[iv] Christopher Marquis, Hongyu Zhang, Lixuan Zhou, “China’s Quest to Adopt Electric Vehicles,” Stanford Social Innovation Review, Spring 2013, 52.

[v] Axel Krieger, Philipp Radtke, and Larry Wang, “Recharging China’s Electric-Vehicle Aspirations,” McKinsey & Company, July 2012.

[vi] Sabrina Howell, Henry Lee, and Adam Heal, “Leapfrogging or Stalling Out? Electric Vehicles in China,” Harvard Kennedy School Belfer Center for Science and International Affairs, May 2014, 16.

[vii] Ibid., 10.

[viii] Ibid., 11.

[ix] Ibid., 11.

[x] Ibid., 11.

[xi] Adam Minter, “To See the Future of Electric Cars, Look East”, Bloomberg View, 10 December, 2015.

[xii]Sharon Burke, “China’s Energy Security”, New America Weekly, 14 May, 2015.

[xiii] Development and Research Center of the State Council of China and Shell Global. Research on China’s Medium and Long Term Energy Development Strategy, China Development Press, 2013, p. 11.

[xiv] EIA, “US Energy Information Administration, China.” 2015.

[xv] Howell, Lee, and Heal, “Leapfrogging or Stalling Out,” 11.

[xvi] Owen Daniels and Chris Brown, “China’s Energy Security Achilles Heel: Middle Eastern Oil”, The Diplomat.

[xvii]Arthur Neslen, “Electric cars could cut oil imports 40% by 2030, says study”, The Guardian, 10 March, 2015.

[xviii] OECD, The Cost of Air Pollution: Health Impacts of Road Transport, OECD Publishing, 2014, p 49.

[xix] Sustainable Transport in China. “Transport said to be responsible for one-third of PM2.5 pollution in Beijing”.

[xx] Ibid.

[xxi] Howell, Lee, and Heal, “Leapfrogging or Stalling Out,” 12.

[xxii] Ibid.

[xxiii] William Pentland, “Why China May Save The Electric Car”, Forbes, 27 October, 2008.

[xxiv]China Government, “Four Ministries Select 13 Pilot Cities for Energy-Saving and New Energy Vehicles (in Chinese)”, 17 February, 2009,

[xxv] Xinhua. “Shanghai issues first free plates for new energy vehicles.”

[xxvi] Rose Yu, “Electric Vehicles to Get Free Rein on Beijing Roads”, The Wall Street Journal, 21 May, 2015.

[xxvii] Xinhua. “Shanghai issues first free plates for new energy vehicles.”

[xxviii] Paul Gao et al. “Supercharging the Development of Electric Vehicles in China.” McKinsey & Company. April 2015.

[xxix] Minggao Ouyang, “Current Situation and Prospect for New Energy Vehicles in China (Chinese Powerpoint Presentation).” 2015.

[xxx] Ibid.

[xxxi] Howell, Lee, and Heal, “Leapfrogging or Stalling Out,” 10.

[xxxii] Kenneth Rapoza, “For Electric Cars, China Becoming Major Market For the Poor Man’s Tesla.” Forbes. December 7, 2015.

[xxxiii] Gao, Paul et al. “Supercharging the Development of Electric Vehicles in China.” McKinsey & Company. April 2015.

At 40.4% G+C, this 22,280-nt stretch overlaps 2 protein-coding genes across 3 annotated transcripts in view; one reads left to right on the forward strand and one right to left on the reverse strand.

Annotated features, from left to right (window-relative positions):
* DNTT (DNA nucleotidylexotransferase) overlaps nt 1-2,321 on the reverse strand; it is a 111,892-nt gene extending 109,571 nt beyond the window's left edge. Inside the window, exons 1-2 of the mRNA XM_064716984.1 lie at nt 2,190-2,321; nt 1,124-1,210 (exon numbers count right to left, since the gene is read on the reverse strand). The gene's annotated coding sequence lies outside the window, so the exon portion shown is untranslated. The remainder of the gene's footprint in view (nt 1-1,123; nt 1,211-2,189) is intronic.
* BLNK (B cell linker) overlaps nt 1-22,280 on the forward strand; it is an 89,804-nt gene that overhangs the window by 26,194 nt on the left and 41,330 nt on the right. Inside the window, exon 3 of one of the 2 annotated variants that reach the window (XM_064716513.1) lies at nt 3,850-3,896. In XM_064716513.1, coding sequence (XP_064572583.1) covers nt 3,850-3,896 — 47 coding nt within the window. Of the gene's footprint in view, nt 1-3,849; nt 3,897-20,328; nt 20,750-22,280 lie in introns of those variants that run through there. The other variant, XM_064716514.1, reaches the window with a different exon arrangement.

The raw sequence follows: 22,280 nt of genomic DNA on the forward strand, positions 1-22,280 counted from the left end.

[xxxiv] Clean Energy Ministerial, Electric Vehicle Initiative, IEA. “Global EV Outlook Understanding the Electric Vehicle Landscape to 2020.” April 2013

Note China expenditures include RMB 15 BN in purchasing subsidy and RMB 3 BN in tax reductions and exemptions since the 8th Five Year Plan; EVI countries include the United States, United Kingdom, France, Spain, Portugal, Denmark, Sweden, Finland, the Netherlands, Germany, Italy, China, India, South Africa, and Japan. These figures represent spending across all countries during 2008 – 2012.

[xxxv] Levi Tillemann, “Magical Thinking, Why China’s shining promise as a major electric vehicle producer fell short”, Slate, 3 February, 2015.

[xxxvi] Michelle Florcruz, “China Increases Subsidies On Energy-Efficient Vehicles, But Is It Enough To Alleviate Pollution?”, International Business Times, 19 May, 2015.

[xxxvii] Paul Gao et al. “Supercharging the Development of Electric Vehicles in China.” McKinsey & Company. April 2015. Clean Energy Ministerial, Electric Vehicle Initiative, IEA. “Global EV Outlook Understanding the Electric Vehicle Landscape to 2020

[xxxviii] Clean Energy Ministerial, Electric Vehicle Initiative, IEA. “Global EV Outlook Understanding the Electric Vehicle Landscape to 2020”, April 2013.

[xxxix] Gao et al. “Supercharging.”

[xl] Howell, Lee, and Heal, “Leapfrogging or Stalling Out,” 32.

[xli] Daniel Chang et al. “Financial Viability of Non-Residential Electric Vehicle Charging Stations,” UCLA Luskin Center for Innovation, August 2012.

[xlii] Howell, Lee, and Heal, “Leapfrogging or Stalling Out,” 32.

[xliii] Gao et al. “Supercharging.”

[xliv] Ibid.

[xlv] Ibid.

[xlvi] Bloomberg News, “China Seen Stepping Up Push for Electric Cars in Five-Year Plan,” Bloomberg, 29 September 2015.

[xlvii] Brendan Clift, “Batteries may stall China’s electric vehicle push”, South China Morning Post, 21 December, 2015.

[xlviii] U.S. Department of Energy, “EV Everywhere Grand Challenge Blueprint.”, January 2013.

[xlix] Zhang Qian, “Getting Out of EV Cost Trap (In Chinese)”, CCID Consulting, 24 March, 2014.

[l] Source: Wind Economic Terminal, accessed 13 January 2015.

[li] Ibid.

[lii] Gao et al., “Supercharging,” 18.

[liii] Gao et al., “Supercharging,” 17.

[liv] Interviews with experts in the automotive industry in Shanghai, China, in January, 2016.

[lv] Nigro, “Business Models.”

[lvi] Krieger, Radtke, and Wang, “Recharging China’s Electric-Vehicle Aspirations.”

[lvii] Patricia Jiayi Ho, “China Passes U.S. as World’s Top Car Market,” The Wall Street Journal, 12 January, 2010.

[lviii] Economist, “Still Made in China, Chinese Manufacturing Remains Second to None”, 12 September, 2015.